Yosemite: Washington Column

Yosemite: Washington Column

My car'd finally been fixed. I don't want to reflect anymore on that saga, but in a short three-day window just before I was supposed to meet Henry and Riley in Yosemite my car'd broken down, I'd been told that we were getting kicked out of our apartment in Jackson and I'd gotten an email from MF Yale saying I'd been of acceptable quality to attend classes at the School of Forestry and Environmental Sciences. Good god, by the time I hit the blizzard on Donner Pass and knew it was all downhill to The Valley I pulled out a few road sodas and moved onto the next episode of S-Town. John B. McLemore, what an American hero.

Anyway, I got to Yosemite eventually just before dinner and found Henry and Riley at Camp 4. Henry'd just gotten in the other day from Ecuador and Riley'd been living out of his truck and so was around, somewhere for a while. We talked over dinner about whether we should take a day to go climb some routes to get our feet under us or just head up Washington Column. We elected the latter idea.

The next day we woke up at some point it was beautiful. None of us had big wall climbed before, which was kind of cool. It was a collaborative learning process rather than the typical mentor-mentee system one sees in the climbing world. The first few pitches to Dinner Ledge were fine, easy...we got caught behind the ganja squad, a group that managed to be significantly less competent than us. We slept on Dinner Ledge.

The next morning I led up toward the Kor Roof. I hate Layton Kor. He was 6'5" and into drilling bolt ladders for tall people. I placed an offset nut and led up higher, higher...a 5.8 move to a bolt that was out of reach to me because of fucking Kor, I reached, reached slipped, fell probably 15' onto my offset nut which luckily held. I tried again and just kind of dyno'd up to the sling hanging from Layton Kor's perfect bolt placement. How many Kor routes am I going to fucking climb?

Kor Roof in the evening

Kor Roof in the evening

The roof itself was easy and the climbing above fine. Cleaning the route was probably tougher and Riley did it like a champ before leading out over the roof on the next pitch to the pendulum. I followed the pendulum by lowering out, a technique you can find here. Henry then ascended from the ledge up to us and led out up the next pitch. At the top of P6 we bailed. The ganja squad'd already left...apparently the roof shut them down.

Riley on P5 (pendulum pitch)

Riley on P5 (pendulum pitch)

Passing some homies.

Passing some homies.

We took a day off and then came back and shipped the whole route really fast. Riley freed the beautiful P2 5.10d. I led the C2+/C3 Southern Man pitch after the bolt ladder above the ledge so that we could pass a slower group that was struggling on the roof. After that we ran up it. Riley freed P8 through an army of ants puffing beautiful pheromones that smelled like cake. I french freed P9 quick. Henry freed P10, which was a completely beautiful pitch and then I freed P11, got off route onto some 5.10+ terrain that was wonderful until I almost pulled off a torso-sized rock that would have killed between zero and twelve people down on Dinner Ledge were it to have gone. We topped out mid-afternoon.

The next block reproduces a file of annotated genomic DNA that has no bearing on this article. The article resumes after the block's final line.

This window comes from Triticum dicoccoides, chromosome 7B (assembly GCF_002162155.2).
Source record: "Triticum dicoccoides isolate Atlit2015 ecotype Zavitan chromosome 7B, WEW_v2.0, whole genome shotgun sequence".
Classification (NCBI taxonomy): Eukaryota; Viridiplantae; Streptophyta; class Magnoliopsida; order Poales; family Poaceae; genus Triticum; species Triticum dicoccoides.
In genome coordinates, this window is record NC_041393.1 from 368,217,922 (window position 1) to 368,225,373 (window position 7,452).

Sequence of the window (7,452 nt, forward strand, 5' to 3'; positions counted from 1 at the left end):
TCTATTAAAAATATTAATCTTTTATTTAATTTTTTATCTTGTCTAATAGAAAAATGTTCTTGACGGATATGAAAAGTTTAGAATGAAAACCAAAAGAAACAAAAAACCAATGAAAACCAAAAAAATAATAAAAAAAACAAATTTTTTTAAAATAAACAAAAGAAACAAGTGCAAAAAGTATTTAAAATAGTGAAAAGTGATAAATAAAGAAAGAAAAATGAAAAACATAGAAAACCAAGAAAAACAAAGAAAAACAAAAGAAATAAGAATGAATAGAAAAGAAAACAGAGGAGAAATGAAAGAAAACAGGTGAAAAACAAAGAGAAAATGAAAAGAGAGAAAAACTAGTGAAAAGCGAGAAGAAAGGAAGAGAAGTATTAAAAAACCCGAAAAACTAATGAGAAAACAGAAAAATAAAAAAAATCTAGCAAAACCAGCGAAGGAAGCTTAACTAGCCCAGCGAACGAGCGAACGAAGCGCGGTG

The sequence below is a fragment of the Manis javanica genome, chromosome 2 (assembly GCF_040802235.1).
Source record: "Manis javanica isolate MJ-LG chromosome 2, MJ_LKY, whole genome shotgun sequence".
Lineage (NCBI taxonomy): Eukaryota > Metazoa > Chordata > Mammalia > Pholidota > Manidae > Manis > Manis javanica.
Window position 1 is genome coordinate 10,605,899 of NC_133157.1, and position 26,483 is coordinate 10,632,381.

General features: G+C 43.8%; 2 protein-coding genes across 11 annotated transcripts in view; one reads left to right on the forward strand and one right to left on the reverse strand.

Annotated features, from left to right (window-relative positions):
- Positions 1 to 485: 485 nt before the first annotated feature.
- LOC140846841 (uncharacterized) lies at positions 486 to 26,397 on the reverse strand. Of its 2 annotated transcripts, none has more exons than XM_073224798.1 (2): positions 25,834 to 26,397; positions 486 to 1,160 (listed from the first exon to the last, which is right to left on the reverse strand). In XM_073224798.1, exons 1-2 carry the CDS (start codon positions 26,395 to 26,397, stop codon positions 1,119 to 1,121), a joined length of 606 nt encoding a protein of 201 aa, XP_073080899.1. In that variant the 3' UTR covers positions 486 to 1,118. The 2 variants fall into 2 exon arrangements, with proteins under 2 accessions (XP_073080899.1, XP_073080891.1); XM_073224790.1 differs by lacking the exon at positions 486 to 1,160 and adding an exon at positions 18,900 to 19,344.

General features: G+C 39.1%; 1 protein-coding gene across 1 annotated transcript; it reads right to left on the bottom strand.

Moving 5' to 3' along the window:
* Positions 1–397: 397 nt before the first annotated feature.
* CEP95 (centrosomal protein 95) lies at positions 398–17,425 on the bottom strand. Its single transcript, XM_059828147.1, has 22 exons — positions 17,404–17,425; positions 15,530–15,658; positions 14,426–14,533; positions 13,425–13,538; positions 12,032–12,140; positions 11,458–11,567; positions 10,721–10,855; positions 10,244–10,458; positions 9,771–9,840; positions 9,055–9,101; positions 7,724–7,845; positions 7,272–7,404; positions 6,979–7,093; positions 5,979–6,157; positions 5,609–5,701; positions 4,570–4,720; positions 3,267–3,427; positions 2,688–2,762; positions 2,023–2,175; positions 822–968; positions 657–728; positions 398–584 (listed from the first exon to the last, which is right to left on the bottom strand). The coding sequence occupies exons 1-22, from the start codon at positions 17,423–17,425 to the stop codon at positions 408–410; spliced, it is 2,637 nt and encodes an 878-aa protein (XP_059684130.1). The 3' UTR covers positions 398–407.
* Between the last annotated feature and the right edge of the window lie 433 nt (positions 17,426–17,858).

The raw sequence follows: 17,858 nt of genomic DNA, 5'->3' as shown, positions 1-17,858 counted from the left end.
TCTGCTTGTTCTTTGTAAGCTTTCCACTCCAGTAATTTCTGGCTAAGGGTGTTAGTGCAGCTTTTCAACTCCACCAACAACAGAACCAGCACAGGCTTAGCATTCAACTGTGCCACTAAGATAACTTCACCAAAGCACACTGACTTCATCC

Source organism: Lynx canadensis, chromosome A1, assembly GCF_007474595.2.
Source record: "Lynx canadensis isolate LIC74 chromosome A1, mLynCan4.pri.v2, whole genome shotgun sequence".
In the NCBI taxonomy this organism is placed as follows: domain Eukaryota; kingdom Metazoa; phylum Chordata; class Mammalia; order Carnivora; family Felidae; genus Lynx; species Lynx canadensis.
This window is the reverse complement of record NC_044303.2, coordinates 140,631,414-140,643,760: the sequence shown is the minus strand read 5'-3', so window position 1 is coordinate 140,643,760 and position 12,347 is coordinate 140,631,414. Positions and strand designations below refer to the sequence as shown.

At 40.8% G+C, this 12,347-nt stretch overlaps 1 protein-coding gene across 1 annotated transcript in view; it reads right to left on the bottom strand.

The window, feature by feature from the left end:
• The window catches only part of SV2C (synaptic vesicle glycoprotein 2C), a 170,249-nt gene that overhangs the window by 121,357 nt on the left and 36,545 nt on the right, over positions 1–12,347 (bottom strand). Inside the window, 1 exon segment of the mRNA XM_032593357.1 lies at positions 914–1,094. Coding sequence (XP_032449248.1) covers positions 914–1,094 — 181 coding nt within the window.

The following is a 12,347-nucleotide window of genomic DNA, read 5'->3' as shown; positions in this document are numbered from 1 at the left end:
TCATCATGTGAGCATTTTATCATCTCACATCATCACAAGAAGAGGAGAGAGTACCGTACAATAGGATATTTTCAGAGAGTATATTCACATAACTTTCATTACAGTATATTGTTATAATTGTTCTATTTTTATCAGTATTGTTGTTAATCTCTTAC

Some takeaways from Washington Column and big walling for the first time:

Get good at using jumars and ascending rope. Chris Mac has some great videos. Here is the link. There's also another video about ascending overhanging terrain here. Also, don't get sucked into thinking you have to ascend a pitch. Sometimes free climbing is faster. The same goes for aid climbing. Not every pitch is best aid climbed. Sometimes french freeing is fastest. Other times just free climbing is best. Knowing how to transition and use the fastest technique is perhaps the most important understanding to have if trying to move quickly. In fact, as I learned on The Titan at the Fishers, sometimes a mix of free and aid is necessary to finish a pitch. For what its worth, french freeing (C0) is fucking awesome.

Hauling is a thing that's important to be good at too. Body hauling is easier than you'd think. That said, the bag gets stuck more than any of us anticipated. It seemed good on low-angle terrain to have someone ascending with the bag and kind of escorting it up the wall. #haulscort

Remember, there is no cheating in climbing, just lying. The point is to go up, that's it.

Oh also, you need to get down. Getting down with a 130L haulbag is actually kind of fun. You just attach the bag to your biner that's attached to your rappel device and go down. Backing up the rappel is very necessary here, as there is such a huge additional weight to the system.

Anyway, Washington Column is, was wonderful. We learned a lot. This is a mediocre post because its been so long, as a write this on July 26...

Upper Dinner Ledge

Upper Dinner Ledge

Yosemite: Leaning Tower

Yosemite: Leaning Tower

Ruby Mountains: Terminal Cancer Couloir

Ruby Mountains: Terminal Cancer Couloir